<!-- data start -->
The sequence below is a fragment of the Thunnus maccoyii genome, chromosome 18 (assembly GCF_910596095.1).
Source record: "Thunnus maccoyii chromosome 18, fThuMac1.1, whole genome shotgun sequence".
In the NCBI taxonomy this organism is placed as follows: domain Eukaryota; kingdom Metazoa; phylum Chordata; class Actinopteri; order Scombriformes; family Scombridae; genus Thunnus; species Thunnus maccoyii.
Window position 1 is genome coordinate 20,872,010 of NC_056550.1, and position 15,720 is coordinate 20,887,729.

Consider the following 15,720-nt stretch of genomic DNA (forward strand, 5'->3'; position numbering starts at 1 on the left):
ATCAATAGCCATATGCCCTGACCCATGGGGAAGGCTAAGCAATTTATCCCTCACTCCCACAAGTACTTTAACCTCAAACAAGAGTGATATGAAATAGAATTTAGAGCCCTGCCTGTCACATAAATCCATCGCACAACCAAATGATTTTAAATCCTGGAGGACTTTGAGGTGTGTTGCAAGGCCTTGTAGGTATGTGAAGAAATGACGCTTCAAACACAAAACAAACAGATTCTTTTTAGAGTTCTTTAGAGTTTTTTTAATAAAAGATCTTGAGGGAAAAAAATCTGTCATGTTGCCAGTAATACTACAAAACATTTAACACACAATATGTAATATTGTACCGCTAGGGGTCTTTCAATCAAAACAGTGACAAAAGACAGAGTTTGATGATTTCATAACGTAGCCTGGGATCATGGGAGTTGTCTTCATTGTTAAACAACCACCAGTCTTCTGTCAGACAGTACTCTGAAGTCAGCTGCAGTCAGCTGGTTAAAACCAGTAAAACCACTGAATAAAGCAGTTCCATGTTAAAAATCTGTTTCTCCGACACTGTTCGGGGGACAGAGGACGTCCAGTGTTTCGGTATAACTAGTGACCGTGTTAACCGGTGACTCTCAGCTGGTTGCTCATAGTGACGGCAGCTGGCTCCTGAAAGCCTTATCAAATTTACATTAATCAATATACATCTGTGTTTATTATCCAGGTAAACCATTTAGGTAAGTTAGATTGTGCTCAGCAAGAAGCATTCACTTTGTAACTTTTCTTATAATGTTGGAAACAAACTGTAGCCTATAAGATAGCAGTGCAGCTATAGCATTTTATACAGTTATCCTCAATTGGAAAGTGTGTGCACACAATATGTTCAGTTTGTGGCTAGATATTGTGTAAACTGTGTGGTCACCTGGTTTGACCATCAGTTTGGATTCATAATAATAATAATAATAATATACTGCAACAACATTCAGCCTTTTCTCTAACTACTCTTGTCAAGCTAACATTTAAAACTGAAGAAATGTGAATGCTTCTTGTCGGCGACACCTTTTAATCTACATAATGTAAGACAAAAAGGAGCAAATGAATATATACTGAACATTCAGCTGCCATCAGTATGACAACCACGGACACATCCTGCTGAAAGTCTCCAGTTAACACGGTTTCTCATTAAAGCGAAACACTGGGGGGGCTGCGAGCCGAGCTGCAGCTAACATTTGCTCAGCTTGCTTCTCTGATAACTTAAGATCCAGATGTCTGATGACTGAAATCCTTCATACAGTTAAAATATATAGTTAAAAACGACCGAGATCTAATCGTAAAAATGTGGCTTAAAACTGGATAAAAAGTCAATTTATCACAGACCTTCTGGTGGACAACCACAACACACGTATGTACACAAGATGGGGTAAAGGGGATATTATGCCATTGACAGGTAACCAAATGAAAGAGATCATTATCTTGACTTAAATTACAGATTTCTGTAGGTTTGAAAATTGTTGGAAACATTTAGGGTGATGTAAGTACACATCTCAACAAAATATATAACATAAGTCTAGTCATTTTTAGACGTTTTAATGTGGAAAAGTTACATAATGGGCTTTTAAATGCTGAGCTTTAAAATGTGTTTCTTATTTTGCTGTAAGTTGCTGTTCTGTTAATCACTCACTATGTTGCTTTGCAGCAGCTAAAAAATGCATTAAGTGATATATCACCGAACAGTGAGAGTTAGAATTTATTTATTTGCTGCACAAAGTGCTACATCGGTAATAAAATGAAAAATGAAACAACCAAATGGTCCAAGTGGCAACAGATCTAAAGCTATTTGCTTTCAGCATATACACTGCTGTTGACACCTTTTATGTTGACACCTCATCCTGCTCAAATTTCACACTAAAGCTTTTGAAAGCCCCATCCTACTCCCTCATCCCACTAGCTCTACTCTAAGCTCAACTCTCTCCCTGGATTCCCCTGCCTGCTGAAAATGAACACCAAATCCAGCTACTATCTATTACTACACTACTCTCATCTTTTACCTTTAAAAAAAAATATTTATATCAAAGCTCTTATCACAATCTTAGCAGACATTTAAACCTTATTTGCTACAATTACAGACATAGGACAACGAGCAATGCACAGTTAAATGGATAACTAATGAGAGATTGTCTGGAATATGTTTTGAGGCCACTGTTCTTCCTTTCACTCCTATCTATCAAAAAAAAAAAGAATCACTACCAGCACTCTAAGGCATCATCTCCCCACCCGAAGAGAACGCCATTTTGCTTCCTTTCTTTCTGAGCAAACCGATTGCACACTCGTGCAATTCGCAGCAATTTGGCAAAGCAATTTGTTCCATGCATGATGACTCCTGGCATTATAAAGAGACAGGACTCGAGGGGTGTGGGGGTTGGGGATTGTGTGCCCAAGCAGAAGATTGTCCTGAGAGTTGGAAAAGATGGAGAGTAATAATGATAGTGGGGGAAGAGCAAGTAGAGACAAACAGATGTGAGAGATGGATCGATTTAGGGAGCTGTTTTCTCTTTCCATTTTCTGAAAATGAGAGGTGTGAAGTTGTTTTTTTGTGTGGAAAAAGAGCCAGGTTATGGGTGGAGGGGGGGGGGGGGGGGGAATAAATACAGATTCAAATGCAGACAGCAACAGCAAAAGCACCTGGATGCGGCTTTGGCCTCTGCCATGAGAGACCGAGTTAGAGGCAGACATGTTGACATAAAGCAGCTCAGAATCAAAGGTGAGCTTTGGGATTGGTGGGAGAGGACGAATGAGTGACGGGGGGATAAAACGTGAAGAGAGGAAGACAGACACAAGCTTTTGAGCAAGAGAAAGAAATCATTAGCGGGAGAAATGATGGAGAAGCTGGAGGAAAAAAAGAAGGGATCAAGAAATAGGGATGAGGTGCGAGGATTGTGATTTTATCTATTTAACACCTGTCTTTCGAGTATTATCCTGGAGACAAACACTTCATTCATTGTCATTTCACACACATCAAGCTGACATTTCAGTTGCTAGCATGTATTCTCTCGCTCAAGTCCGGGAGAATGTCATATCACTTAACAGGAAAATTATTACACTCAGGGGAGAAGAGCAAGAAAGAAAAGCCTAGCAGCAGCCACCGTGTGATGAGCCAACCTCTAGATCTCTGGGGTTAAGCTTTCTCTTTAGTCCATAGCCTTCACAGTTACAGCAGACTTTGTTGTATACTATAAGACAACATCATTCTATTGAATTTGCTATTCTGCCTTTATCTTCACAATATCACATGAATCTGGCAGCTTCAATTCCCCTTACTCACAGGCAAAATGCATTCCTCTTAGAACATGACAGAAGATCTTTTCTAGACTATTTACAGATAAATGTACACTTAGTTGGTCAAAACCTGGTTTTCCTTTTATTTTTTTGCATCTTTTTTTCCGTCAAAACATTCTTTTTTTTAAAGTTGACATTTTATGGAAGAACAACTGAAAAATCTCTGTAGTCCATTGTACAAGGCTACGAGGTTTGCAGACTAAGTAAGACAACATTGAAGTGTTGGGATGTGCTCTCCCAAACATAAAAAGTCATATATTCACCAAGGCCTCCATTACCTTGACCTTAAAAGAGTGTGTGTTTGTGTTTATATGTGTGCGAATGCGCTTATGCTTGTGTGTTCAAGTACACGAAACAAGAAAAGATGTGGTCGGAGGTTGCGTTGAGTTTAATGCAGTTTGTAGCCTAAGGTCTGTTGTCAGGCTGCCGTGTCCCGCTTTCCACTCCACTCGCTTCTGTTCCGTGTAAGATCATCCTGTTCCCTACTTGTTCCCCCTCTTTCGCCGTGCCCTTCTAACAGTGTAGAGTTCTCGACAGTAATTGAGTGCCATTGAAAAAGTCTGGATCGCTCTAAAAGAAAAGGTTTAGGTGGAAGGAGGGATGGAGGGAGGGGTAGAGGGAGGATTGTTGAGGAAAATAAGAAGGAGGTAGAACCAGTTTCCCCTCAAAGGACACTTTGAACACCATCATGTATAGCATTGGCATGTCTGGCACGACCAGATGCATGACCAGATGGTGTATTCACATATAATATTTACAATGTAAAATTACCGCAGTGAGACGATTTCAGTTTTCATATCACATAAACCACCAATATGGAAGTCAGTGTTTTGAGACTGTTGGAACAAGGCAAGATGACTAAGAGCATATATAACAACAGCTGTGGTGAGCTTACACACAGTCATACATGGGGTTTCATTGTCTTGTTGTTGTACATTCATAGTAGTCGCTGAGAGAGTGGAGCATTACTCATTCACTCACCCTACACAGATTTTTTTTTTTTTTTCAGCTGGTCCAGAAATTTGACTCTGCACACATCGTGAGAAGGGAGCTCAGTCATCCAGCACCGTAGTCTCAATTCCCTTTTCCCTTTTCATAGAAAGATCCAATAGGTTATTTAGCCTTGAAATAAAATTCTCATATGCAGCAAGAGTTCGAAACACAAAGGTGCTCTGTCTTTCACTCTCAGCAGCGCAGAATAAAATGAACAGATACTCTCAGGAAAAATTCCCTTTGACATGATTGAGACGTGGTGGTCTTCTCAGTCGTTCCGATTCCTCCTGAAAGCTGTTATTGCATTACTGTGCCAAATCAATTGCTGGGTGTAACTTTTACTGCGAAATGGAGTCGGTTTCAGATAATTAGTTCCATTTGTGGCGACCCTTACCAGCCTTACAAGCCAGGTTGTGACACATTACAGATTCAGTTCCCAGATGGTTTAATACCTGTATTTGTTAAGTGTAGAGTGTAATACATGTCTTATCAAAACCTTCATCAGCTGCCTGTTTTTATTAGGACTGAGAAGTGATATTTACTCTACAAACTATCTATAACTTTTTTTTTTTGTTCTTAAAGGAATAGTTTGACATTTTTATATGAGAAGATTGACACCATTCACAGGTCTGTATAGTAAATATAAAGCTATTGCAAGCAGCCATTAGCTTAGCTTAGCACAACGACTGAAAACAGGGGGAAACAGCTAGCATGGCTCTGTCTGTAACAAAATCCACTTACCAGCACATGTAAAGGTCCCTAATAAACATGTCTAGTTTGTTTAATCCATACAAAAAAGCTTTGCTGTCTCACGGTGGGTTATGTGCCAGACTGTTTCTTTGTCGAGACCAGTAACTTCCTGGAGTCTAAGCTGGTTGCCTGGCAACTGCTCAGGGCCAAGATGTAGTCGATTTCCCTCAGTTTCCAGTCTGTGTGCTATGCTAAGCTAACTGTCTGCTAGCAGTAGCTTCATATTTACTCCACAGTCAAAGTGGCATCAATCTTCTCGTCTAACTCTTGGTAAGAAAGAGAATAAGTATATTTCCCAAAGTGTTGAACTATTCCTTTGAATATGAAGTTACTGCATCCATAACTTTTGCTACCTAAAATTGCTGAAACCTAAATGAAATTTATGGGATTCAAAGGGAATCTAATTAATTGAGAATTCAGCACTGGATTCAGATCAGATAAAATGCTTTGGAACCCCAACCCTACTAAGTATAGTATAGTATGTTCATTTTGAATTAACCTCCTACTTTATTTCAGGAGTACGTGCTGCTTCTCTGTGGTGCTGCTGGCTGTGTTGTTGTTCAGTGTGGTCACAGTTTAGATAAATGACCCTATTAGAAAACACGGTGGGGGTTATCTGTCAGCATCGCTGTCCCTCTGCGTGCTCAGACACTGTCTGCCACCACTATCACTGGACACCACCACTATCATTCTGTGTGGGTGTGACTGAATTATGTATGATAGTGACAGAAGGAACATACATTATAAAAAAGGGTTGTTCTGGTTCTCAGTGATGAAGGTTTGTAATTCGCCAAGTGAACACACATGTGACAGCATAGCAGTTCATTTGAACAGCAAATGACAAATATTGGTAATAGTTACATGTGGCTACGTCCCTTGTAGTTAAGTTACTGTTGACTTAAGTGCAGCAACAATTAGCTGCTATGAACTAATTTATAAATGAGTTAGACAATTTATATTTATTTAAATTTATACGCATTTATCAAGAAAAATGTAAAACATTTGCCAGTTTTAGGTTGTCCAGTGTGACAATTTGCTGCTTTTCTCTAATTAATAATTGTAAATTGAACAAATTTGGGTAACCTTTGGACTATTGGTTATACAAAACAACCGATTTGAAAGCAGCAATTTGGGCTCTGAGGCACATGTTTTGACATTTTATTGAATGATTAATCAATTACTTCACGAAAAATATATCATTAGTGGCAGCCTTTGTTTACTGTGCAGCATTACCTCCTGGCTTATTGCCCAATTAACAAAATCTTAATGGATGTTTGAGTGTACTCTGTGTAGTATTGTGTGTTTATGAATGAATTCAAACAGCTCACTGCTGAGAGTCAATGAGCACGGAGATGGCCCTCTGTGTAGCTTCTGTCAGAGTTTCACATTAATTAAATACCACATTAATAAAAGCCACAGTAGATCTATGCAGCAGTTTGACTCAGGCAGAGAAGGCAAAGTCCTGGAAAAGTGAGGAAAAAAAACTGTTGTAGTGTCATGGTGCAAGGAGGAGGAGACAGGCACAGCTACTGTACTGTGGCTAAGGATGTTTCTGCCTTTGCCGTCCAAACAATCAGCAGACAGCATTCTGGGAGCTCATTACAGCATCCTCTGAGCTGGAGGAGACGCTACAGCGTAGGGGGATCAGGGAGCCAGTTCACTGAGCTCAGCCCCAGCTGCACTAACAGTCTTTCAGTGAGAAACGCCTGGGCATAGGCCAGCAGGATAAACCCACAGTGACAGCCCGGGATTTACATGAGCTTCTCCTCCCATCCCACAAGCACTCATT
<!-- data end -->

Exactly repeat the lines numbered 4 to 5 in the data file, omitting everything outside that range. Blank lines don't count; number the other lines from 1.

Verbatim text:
Window position 1 is genome coordinate 20,872,010 of NC_056550.1, and position 15,720 is coordinate 20,887,729.

Consider the following 15,720-nt stretch of genomic DNA (forward strand, 5'->3'; position numbering starts at 1 on the left):